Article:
Let's go outside! Environmental restoration amongst adolescents and the impact of friends and phones
Being with a friend in a natural setting enhances the restorative experience of teenagers
The purpose of this experimental study was to find out whether teenagers experience the same psychological benefits in nature as children and adults have been shown to do. This study also examined whether and how restoration indoors and outdoors might be affected by three different conditions: being alone, being with a friend, and playing a game on a mobile phone.
After completing a series of stressor tasks, 120 adolescents (age 16-18) were randomly assigned to an “indoor” environment with no view of nature or an “outdoor” environment with natural elements. The random assignment extended to one of three contexts within the participant’s indoor or outdoor assigned environment: “alone,” “with a friend,” or “with a mobile phone.” This arrangement resulted in 20 participants in each of the six different settings. The stressor tasks completed by the participants prior to their time in one of the six conditions were designed to exert maximum mental fatigue within a short space of time.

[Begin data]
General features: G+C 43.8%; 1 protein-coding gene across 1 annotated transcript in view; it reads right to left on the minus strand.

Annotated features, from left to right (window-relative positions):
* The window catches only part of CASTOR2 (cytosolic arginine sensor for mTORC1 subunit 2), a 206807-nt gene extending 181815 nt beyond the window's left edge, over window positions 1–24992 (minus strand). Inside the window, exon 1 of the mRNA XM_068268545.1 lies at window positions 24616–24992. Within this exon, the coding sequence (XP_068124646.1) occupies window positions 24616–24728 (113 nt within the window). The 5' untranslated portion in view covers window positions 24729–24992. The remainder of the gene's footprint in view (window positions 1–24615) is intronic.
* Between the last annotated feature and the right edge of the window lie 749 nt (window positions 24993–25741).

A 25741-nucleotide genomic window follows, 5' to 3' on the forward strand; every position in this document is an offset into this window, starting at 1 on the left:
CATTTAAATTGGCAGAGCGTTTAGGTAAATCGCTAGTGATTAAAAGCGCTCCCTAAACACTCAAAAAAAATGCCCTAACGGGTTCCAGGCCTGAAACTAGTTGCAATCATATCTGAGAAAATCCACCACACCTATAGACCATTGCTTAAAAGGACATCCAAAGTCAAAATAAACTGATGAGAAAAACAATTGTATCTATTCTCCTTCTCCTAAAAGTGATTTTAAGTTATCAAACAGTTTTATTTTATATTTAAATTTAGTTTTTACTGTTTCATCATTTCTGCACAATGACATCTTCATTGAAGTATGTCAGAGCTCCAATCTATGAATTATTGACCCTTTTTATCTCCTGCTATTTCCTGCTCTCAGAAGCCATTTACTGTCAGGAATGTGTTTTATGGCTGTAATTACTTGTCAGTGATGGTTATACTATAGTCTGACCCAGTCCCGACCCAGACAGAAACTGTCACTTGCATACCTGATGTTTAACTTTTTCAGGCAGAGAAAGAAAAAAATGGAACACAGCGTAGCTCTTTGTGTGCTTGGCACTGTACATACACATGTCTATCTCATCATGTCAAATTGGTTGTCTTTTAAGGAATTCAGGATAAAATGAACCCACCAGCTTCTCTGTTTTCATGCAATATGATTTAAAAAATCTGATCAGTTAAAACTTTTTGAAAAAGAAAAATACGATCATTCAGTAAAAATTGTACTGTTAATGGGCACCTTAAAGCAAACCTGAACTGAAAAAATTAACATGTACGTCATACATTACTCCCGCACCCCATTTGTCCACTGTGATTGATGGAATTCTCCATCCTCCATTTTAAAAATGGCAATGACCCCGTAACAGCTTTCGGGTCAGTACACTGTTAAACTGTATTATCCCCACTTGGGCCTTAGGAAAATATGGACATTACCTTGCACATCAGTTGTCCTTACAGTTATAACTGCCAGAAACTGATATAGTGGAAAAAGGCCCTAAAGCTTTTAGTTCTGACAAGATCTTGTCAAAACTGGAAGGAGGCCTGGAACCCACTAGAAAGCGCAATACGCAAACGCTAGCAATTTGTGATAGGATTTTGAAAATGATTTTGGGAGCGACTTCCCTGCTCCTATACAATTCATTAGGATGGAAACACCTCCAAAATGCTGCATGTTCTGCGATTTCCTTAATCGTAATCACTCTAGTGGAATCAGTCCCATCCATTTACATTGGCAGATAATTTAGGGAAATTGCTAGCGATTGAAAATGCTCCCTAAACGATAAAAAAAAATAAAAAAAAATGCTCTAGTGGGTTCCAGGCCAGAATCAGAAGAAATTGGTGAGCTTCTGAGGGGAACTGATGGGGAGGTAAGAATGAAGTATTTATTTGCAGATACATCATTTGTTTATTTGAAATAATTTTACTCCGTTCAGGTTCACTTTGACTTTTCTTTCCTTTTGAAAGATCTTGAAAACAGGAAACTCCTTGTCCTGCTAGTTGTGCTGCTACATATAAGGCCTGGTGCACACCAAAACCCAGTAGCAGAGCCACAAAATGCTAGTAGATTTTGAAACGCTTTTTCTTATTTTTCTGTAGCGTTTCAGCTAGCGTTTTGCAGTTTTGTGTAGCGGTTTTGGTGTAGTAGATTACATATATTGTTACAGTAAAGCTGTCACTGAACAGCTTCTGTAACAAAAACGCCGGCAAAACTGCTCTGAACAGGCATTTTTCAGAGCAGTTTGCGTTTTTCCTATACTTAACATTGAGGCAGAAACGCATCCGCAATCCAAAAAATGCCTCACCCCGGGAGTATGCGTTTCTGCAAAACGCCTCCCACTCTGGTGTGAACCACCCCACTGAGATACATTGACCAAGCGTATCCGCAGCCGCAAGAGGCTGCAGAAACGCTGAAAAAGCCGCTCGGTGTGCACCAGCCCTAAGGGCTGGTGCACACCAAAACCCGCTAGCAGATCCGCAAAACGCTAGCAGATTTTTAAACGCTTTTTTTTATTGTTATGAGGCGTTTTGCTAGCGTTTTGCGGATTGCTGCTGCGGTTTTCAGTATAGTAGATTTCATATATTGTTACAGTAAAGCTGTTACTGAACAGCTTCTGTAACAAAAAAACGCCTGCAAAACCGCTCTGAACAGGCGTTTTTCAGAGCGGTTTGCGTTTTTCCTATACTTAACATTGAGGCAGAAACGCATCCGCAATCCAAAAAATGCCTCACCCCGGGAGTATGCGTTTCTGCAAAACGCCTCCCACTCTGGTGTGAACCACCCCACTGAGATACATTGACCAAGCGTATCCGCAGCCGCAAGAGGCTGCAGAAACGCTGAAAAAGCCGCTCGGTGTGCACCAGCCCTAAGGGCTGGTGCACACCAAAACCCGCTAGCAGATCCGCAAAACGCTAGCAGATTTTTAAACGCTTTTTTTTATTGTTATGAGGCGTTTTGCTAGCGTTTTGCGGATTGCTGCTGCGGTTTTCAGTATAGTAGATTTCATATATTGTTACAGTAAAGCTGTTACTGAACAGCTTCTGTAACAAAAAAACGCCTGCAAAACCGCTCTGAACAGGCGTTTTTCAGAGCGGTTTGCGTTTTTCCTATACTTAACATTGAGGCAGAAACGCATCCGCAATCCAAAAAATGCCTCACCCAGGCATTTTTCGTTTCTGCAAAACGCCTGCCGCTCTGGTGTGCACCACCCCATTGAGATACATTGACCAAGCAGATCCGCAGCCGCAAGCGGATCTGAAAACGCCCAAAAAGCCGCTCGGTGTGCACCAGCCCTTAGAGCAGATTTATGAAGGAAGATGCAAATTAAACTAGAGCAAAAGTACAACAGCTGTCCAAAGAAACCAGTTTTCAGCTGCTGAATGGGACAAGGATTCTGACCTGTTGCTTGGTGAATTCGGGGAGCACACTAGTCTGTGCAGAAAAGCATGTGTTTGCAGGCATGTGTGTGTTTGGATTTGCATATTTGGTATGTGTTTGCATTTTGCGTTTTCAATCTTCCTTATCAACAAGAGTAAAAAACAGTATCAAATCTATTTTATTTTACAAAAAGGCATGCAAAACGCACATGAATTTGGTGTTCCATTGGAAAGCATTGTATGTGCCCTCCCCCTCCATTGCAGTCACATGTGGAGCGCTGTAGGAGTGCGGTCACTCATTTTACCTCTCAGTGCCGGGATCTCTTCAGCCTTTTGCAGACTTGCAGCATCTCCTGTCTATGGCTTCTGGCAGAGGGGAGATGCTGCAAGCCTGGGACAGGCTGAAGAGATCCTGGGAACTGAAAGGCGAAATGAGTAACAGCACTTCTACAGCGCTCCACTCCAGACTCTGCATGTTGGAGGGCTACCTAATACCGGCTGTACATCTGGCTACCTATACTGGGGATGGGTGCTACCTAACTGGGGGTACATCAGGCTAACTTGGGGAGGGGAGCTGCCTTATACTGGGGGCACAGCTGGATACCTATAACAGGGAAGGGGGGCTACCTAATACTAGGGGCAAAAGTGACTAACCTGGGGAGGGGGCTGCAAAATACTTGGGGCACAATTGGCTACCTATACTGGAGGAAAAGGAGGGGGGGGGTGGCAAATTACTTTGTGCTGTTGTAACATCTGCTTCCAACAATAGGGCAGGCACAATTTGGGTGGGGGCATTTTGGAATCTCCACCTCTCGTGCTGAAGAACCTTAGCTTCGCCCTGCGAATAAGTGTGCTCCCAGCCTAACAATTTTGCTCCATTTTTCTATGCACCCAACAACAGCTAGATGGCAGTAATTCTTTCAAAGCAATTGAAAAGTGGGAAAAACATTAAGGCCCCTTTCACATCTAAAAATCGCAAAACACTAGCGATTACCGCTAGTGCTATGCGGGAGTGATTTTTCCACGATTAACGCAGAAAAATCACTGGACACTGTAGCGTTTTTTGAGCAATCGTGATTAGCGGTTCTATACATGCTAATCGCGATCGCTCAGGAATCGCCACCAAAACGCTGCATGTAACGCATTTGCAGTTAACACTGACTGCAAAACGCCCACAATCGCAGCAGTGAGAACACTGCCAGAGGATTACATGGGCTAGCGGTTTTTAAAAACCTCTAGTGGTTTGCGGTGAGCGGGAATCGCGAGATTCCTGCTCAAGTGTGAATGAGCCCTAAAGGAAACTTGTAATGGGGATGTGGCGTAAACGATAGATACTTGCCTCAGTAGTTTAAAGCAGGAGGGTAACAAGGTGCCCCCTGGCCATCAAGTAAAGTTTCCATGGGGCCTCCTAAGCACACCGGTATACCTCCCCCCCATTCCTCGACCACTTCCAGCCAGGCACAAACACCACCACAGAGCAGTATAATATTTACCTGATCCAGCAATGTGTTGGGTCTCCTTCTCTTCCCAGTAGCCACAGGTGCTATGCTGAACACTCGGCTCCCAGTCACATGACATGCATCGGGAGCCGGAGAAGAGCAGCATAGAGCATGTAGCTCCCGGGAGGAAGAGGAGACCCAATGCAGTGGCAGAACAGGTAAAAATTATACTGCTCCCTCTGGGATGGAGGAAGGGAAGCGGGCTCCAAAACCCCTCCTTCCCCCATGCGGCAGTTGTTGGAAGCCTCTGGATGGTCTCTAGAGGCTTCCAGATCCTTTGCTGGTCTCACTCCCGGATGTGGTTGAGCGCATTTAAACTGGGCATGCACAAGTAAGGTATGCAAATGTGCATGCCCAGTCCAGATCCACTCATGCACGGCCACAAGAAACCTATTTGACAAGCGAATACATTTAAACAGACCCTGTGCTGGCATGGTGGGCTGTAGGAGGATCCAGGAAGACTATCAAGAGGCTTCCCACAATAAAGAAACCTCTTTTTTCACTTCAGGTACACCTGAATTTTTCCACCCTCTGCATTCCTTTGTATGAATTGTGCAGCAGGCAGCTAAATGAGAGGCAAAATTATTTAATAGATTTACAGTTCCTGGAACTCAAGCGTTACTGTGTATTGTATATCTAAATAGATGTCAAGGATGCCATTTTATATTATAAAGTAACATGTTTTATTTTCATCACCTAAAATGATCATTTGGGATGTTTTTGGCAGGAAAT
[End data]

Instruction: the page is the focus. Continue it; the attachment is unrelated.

Measures of restoration (including physiological, cognitive and affective states) were taken immediately following the stressor tasks and again after the 20 minutes spent in one of the six conditions. Heart rate and blood pressure readings were also taken prior to the stressor tasks, after the stressor tasks, and again after the 20 minutes in the indoor or outdoor environment.
Findings showed improvement in concentration across all experimental conditions outside more so than in the indoor environment; positive affect improved only after being with a friend in an outdoor environment. According to the researchers, these findings suggest that spending short school breaks in a natural environment with a friend can have a significant positive impact on the psychological wellbeing of teenagers.
Greenwood, A., Gatersleben, B., (2016). Let's go outside! Environmental restoration amongst adolescents and the impact of friends and phones. Journal of Environmental Psychology, 48,